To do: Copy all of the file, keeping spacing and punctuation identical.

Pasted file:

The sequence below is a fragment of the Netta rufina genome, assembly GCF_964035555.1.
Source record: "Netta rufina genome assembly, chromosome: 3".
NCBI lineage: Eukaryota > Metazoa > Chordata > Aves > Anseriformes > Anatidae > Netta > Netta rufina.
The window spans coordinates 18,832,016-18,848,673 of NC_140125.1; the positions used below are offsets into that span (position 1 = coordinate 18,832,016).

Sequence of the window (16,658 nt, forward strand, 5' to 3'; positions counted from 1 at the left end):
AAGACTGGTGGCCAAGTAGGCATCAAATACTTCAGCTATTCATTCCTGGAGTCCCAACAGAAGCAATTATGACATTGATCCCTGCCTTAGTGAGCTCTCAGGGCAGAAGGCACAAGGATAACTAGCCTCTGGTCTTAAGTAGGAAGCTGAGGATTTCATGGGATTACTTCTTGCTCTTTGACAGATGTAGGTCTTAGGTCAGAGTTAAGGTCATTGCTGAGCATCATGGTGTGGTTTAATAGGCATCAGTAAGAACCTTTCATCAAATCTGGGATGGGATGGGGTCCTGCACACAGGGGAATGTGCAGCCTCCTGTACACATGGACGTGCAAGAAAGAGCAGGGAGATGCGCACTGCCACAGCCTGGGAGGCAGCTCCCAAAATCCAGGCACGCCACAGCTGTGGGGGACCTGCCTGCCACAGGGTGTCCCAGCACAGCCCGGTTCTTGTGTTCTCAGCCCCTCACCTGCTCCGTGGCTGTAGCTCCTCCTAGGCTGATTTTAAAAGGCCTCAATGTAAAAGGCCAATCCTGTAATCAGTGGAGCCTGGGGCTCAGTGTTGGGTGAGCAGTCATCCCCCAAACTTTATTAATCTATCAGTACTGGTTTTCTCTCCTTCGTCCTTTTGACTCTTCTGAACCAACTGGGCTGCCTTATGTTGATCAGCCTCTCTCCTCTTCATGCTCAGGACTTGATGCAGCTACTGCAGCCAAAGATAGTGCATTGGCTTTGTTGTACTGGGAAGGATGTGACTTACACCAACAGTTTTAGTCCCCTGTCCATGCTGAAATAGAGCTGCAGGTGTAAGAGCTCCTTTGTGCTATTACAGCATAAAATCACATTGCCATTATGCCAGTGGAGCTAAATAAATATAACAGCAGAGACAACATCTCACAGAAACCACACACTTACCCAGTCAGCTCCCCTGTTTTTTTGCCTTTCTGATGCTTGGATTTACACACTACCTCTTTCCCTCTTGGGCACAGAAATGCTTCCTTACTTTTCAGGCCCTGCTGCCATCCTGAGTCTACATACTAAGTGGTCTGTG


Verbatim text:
The sequence below is a fragment of the Netta rufina genome, assembly GCF_964035555.1.
Source record: "Netta rufina genome assembly, chromosome: 3".
NCBI lineage: Eukaryota > Metazoa > Chordata > Aves > Anseriformes > Anatidae > Netta > Netta rufina.
The window spans coordinates 18,832,016-18,848,673 of NC_140125.1; the positions used below are offsets into that span (position 1 = coordinate 18,832,016).

Sequence of the window (16,658 nt, forward strand, 5' to 3'; positions counted from 1 at the left end):
AAGACTGGTGGCCAAGTAGGCATCAAATACTTCAGCTATTCATTCCTGGAGTCCCAACAGAAGCAATTATGACATTGATCCCTGCCTTAGTGAGCTCTCAGGGCAGAAGGCACAAGGATAACTAGCCTCTGGTCTTAAGTAGGAAGCTGAGGATTTCATGGGATTACTTCTTGCTCTTTGACAGATGTAGGTCTTAGGTCAGAGTTAAGGTCATTGCTGAGCATCATGGTGTGGTTTAATAGGCATCAGTAAGAACCTTTCATCAAATCTGGGATGGGATGGGGTCCTGCACACAGGGGAATGTGCAGCCTCCTGTACACATGGACGTGCAAGAAAGAGCAGGGAGATGCGCACTGCCACAGCCTGGGAGGCAGCTCCCAAAATCCAGGCACGCCACAGCTGTGGGGGACCTGCCTGCCACAGGGTGTCCCAGCACAGCCCGGTTCTTGTGTTCTCAGCCCCTCACCTGCTCCGTGGCTGTAGCTCCTCCTAGGCTGATTTTAAAAGGCCTCAATGTAAAAGGCCAATCCTGTAATCAGTGGAGCCTGGGGCTCAGTGTTGGGTGAGCAGTCATCCCCCAAACTTTATTAATCTATCAGTACTGGTTTTCTCTCCTTCGTCCTTTTGACTCTTCTGAACCAACTGGGCTGCCTTATGTTGATCAGCCTCTCTCCTCTTCATGCTCAGGACTTGATGCAGCTACTGCAGCCAAAGATAGTGCATTGGCTTTGTTGTACTGGGAAGGATGTGACTTACACCAACAGTTTTAGTCCCCTGTCCATGCTGAAATAGAGCTGCAGGTGTAAGAGCTCCTTTGTGCTATTACAGCATAAAATCACATTGCCATTATGCCAGTGGAGCTAAATAAATATAACAGCAGAGACAACATCTCACAGAAACCACACACTTACCCAGTCAGCTCCCCTGTTTTTTTGCCTTTCTGATGCTTGGATTTACACACTACCTCTTTCCCTCTTGGGCACAGAAATGCTTCCTTACTTTTCAGGCCCTGCTGCCATCCTGAGTCTACATACTAAGTGGTCTGTG